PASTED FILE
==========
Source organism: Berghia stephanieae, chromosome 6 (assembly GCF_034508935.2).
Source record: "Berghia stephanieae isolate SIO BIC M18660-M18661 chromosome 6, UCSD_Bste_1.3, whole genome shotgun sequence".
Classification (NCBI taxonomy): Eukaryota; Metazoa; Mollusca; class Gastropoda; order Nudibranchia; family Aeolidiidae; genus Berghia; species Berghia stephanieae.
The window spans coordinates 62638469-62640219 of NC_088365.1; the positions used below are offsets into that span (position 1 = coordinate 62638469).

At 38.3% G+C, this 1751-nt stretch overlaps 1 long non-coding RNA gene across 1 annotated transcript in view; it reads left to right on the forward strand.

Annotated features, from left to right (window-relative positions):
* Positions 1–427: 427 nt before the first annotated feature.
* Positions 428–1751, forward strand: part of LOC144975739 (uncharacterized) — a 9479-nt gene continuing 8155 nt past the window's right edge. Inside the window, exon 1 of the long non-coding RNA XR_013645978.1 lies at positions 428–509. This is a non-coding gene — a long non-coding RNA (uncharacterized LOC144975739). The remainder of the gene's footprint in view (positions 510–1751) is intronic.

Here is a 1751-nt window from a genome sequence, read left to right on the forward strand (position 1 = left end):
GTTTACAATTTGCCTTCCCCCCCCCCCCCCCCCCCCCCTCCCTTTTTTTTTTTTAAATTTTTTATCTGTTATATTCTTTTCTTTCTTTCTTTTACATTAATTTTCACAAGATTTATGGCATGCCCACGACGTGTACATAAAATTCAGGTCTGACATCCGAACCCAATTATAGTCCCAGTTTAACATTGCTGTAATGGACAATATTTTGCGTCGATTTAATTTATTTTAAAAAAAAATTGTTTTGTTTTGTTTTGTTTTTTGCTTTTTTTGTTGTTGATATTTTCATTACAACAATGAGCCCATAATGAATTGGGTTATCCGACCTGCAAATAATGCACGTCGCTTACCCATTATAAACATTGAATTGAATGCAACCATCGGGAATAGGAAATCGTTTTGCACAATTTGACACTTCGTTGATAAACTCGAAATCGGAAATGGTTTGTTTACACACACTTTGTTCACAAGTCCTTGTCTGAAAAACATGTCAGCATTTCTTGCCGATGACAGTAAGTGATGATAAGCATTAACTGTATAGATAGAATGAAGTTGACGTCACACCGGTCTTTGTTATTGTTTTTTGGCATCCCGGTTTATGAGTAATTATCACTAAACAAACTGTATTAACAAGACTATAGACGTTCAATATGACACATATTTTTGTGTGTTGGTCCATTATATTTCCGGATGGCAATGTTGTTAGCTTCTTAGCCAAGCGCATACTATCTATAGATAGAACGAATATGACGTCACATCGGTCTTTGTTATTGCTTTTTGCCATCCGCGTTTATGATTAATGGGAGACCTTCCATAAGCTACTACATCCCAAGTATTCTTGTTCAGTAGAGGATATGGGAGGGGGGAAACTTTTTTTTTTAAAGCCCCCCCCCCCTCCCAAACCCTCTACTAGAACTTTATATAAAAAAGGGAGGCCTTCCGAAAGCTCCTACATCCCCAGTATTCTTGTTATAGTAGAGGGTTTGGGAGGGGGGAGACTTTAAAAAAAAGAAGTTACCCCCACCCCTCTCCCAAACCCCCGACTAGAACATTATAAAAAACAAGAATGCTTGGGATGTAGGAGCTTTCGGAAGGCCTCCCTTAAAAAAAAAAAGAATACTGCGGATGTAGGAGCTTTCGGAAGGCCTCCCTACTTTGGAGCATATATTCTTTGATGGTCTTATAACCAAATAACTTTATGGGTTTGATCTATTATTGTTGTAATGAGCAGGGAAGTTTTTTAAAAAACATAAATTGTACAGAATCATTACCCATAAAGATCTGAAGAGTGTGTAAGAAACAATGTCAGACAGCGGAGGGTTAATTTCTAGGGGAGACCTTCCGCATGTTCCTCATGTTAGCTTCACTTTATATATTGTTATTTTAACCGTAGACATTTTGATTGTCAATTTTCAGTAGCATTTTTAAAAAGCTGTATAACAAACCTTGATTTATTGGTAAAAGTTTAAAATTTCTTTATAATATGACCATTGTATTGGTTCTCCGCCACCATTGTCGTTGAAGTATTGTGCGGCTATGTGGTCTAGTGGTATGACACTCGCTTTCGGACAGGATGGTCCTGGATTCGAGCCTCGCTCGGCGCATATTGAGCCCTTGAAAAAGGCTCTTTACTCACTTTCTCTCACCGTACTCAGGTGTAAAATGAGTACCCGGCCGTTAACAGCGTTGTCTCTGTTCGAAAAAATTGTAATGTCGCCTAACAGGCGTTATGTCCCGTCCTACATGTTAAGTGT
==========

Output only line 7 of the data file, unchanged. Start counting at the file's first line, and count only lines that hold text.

* Positions 1–427: 427 nt before the first annotated feature.